Document Detail


Concentration dependence of interstitial flow buffering by hyaluronan in synovial joints.
MedLine Citation:
PMID:  10792965     Owner:  NLM     Status:  MEDLINE    
Abstract/OtherAbstract:
Hyaluronan concentration in synovial fluid spans a 20-fold range, from as low as 0.2 mg ml(-1) in synovitis to as high as 4 mg ml(-1) in healthy joints. The aim was to determine the effect of this on fluid drainage from the joint cavity. The study extends the finding of P. J. Coleman, D. Scott, R. M. Mason, and J. R. Levick (1999, J. Physiol. 514, 265-282) that dissolved hyaluronan at 3.6-4.0 mg ml(-1) (the concentration in young human and rabbit joints) causes the opposition to interstitial fluid drainage to increase with pressure. Hyaluronan was infused into rabbit knees at 0, 0.2, 2.0, and 4.0 mg ml(-1) over a range of intraarticular pressures. Hyaluronan at 2 mg ml(-1) (as in healthy elderly joints and some osteoarthritis) greatly reduced drainage rates and generated a flattening (convex) pressure-flow relation, as observed previously with 4 mg ml(-1). Drainage rates were greater at 2 mg ml(-1) than at 4 mg ml(-1) hyaluronan (P < 0.0001, ANOVA, n = 7). The opposition to outflow (pressure required to drive unit outflow) increased with pressure, but less markedly than with 4 mg ml(-1) hyaluronan. Hyaluronan at 0.2 mg ml(-1) reduced outflow by approximately 50% relative to Ringer solution (P < 0.0001, ANOVA, n = 7) but the pressure-flow relation no longer flattened out with increasing pressure, because there was no significant increase in opposition to outflow with pressure. At 0 mg ml(-1) hyaluronan, outflow opposition decreased with pressure. Viscometry showed a marked transition in the hyaluronan state at >/=1.35 mg ml(-1), indicating that this is the critical concentration for molecular domain overlap and intermolecular coupling. The results broadly supported the concentration-polarization hypothesis, which predicts significant osmotic buffering of drainage at >/=1 mg ml(-1) hyaluronan; at 0.2 mg ml(-1) other factors may predominate. It is inferred that hyaluronan at physiological concentrations can conserve synovial fluid when pressures are raised (e.g., flexion): whereas dilution of hyaluronan, as in severe effusions, can effectively abolish buffering and thus facilitate fluid drainage.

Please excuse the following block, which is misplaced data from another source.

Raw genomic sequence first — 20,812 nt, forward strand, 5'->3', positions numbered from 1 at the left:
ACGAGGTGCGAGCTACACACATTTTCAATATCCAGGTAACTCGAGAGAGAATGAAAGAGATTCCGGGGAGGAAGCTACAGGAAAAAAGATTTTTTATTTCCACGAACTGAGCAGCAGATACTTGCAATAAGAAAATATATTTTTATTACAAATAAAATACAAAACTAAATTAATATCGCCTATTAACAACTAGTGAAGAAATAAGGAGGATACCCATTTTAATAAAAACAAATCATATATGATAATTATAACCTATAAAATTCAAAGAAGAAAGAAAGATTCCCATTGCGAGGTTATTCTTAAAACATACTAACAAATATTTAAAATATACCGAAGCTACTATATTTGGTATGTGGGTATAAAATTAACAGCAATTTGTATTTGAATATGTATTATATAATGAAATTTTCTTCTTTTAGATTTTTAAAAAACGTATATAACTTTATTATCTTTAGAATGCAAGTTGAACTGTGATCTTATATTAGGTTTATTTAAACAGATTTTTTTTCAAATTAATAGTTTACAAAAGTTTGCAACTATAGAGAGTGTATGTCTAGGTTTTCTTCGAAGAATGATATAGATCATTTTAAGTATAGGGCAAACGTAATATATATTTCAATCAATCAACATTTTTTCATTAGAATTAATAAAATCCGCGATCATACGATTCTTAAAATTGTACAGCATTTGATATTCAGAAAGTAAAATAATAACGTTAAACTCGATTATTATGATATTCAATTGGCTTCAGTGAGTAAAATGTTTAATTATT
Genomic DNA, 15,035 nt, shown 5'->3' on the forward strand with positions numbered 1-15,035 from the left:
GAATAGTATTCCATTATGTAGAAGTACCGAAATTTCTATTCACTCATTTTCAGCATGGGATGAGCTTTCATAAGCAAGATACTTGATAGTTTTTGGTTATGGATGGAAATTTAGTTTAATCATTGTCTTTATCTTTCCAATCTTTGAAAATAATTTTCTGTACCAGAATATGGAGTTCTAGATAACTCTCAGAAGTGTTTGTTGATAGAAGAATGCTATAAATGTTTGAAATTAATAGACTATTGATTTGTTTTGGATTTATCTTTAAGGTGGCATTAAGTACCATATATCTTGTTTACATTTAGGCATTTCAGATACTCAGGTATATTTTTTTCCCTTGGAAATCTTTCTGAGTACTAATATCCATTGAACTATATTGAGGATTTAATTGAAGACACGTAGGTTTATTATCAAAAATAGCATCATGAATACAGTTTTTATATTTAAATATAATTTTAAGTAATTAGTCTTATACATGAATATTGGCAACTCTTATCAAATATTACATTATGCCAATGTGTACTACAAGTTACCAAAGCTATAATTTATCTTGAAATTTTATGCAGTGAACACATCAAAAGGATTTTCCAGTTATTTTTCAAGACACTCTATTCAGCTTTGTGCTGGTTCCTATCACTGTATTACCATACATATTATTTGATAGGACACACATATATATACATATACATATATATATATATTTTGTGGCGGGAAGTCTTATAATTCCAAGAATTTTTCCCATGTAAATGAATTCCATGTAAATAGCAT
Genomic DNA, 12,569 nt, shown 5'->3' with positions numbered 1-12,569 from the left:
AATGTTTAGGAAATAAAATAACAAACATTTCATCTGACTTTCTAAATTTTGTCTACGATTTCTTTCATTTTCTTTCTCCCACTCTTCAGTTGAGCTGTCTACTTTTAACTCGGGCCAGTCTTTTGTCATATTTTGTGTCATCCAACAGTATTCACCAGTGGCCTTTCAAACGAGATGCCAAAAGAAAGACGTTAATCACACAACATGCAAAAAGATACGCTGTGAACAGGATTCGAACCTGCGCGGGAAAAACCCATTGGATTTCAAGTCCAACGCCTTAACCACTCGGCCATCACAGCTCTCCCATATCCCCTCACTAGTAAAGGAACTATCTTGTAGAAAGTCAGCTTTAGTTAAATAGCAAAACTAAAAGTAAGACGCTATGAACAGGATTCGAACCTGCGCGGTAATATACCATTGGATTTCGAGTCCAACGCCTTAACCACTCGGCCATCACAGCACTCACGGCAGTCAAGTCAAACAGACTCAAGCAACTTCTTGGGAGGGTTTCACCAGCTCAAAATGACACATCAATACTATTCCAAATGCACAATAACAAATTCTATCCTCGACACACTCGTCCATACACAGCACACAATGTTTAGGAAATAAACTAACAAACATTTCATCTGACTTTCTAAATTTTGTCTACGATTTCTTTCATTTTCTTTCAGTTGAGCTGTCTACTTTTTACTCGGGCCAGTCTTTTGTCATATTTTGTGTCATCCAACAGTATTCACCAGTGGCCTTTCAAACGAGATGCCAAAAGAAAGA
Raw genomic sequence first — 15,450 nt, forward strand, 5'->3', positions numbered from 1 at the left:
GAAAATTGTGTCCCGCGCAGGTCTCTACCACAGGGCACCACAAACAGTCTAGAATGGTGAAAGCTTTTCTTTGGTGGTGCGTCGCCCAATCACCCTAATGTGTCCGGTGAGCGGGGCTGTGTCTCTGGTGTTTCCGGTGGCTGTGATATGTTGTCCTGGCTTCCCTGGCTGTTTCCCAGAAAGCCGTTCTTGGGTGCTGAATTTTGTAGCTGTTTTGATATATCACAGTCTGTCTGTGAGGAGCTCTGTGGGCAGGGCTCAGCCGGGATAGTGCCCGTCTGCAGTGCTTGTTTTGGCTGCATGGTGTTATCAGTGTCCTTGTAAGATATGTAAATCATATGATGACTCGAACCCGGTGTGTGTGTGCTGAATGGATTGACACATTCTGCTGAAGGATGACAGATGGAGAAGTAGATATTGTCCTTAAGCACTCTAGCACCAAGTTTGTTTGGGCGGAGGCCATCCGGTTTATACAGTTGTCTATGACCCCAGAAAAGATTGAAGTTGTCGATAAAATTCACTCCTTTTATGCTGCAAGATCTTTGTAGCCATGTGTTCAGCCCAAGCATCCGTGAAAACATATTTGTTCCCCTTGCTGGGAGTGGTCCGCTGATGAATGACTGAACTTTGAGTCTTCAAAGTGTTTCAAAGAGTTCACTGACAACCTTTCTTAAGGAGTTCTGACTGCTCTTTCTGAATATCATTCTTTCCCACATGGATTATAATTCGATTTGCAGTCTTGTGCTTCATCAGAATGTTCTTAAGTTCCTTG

Authors:
D Scott; P J Coleman; R M Mason; J R Levick
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Publication Detail:
Type:  Journal Article; Research Support, Non-U.S. Gov't    
Journal Detail:
Title:  Microvascular research     Volume:  59     ISSN:  0026-2862     ISO Abbreviation:  Microvasc. Res.     Publication Date:  2000 May 
Date Detail:
Created Date:  2000-07-24     Completed Date:  2000-07-24     Revised Date:  2006-11-15    
Medline Journal Info:
Nlm Unique ID:  0165035     Medline TA:  Microvasc Res     Country:  UNITED STATES    
Other Details:
Languages:  eng     Pagination:  345-53     Citation Subset:  IM    
Copyright Information:
Copyright 2000 Academic Press.
Affiliation:
Department of Physiology, St. George's Hospital Medical School, London, SW17 0RE, United Kingdom.
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MeSH Terms
Descriptor/Qualifier:
Aged
Animals
Chickens
Humans
Hyaluronic Acid / physiology*
Macromolecular Substances
Male
Osmolar Concentration
Rabbits
Rheology
Synovial Fluid / physiology*
Viscosity
Chemical
Reg. No./Substance:
0/Macromolecular Substances; 9004-61-9/Hyaluronic Acid

From MEDLINE®/PubMed®, a database of the U.S. National Library of Medicine


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